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Converge or diverge

  1. Feb 21, 2008 #1
    I know it is easy but I need help. lim(n->infinity)((-1)^n)/n diverge or converge?and why?

    p.s: question may not be understandable. Sorry for that.
  2. jcsd
  3. Feb 21, 2008 #2
    what are your thoughts?? Show what you did so far!
  4. Feb 21, 2008 #3
    there's a test for this type of series
  5. Feb 21, 2008 #4
    Well, in fact I did not do so much. I could not decide whether it converges 1 or -1 or since we do not know where it converges if we can simply say that it is diverge.
  6. Feb 21, 2008 #5
    why in the world would you think it converges to 1 or -1
  7. Feb 21, 2008 #6
    I was talking about (-1)^n, when I said it converges 1 or -1.
    Last edited: Feb 21, 2008
  8. Feb 21, 2008 #7

    Couldn't you just evaluate the series this way?
  9. Feb 21, 2008 #8
    And get what?????
  10. Feb 21, 2008 #9
    Are you just looking whether that limit exists, or your original question requires sth else, like whether the series with the general term a_n=(-1)^n /n converges or not?

    WHat is your original question.????
  11. Feb 21, 2008 #10
    This is the original question. If you want to check it, you can look at p.757 of Thomas's calculus (question 24). It says that find whether this sequence is convergent or not. If convergent find the limit of it?
  12. Feb 21, 2008 #11
    Well, to show that a series is convergent you first need to determine whether it is monotonic or not, then show that it is bounded. Or if the limit of that sequence exists then from a theorem we conclude that it is convergent also.
    To evaluate that limit you might want to breake the problem into two parts.
    First let n=2k, where k is any integer, and see where does that sequence tend to as k-->infinity.
    Second take n=2k+1, or n=2k-1, where again k is any integer, and see where does that sequence tend to, as k-->infinity. If they match then the lim exists, so the sequence converges to that value.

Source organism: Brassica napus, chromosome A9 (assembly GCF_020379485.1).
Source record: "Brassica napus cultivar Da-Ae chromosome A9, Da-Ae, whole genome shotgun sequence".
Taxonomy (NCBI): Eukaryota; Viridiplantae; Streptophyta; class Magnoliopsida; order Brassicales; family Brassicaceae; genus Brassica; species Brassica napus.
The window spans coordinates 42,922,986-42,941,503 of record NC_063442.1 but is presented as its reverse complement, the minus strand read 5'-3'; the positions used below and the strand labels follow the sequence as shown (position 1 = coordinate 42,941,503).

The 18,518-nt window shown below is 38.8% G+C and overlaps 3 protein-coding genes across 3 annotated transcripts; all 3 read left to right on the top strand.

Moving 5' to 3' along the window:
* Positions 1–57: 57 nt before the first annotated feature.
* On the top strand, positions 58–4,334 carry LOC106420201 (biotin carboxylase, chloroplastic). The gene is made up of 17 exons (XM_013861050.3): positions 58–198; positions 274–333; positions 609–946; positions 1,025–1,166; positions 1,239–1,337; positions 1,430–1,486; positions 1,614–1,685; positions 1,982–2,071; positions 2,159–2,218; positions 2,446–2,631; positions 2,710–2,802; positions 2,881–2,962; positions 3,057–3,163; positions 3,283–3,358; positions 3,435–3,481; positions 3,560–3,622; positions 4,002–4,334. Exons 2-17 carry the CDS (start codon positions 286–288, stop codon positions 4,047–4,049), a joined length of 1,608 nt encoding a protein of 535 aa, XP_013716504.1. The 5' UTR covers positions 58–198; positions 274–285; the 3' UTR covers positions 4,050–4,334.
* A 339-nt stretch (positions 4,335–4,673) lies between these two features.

there are other ways to show this though. Others might present you to those ways!
  13. Feb 21, 2008 #12
    Or I assume you could use a test for convergence
  14. Feb 21, 2008 #13
    Are you asking if this converges:

    [tex]\lim_{n \to \infty} \frac{(-1)^n}{n}[/tex]

    Look at the first few terms:

    [tex]\frac{-1}{1}, \frac{1}{2}, \frac{-1}{3}, \frac{1}{4}, \ldots[/tex]

    Do those numbers tend to get close to something?

    Other people here seem to ask if you're wondering if this converges:

    [tex]\sum_{n=1}^\infty \frac{(-1)^n}{n}[/tex]

    Have you looked at the first few terms of that?
  15. Feb 21, 2008 #14
    An alternating series will converge if it deceases at least as quickly as 1 over n. (see alternating series test)
  16. Feb 22, 2008 #15
    1/n remains always positive but tends to 0 as n tends to infinity.
    Using Leibnitz's test, convergence of the series you mentioned follows.

    Or you could apply the Dirichlet's test.
    The sequence of partial sums of (-1)^n is bounded, and 1/n remains always positive but tends to 0 as n tends to infinity.
    So convergence follows naturally.
    Last edited: Feb 22, 2008
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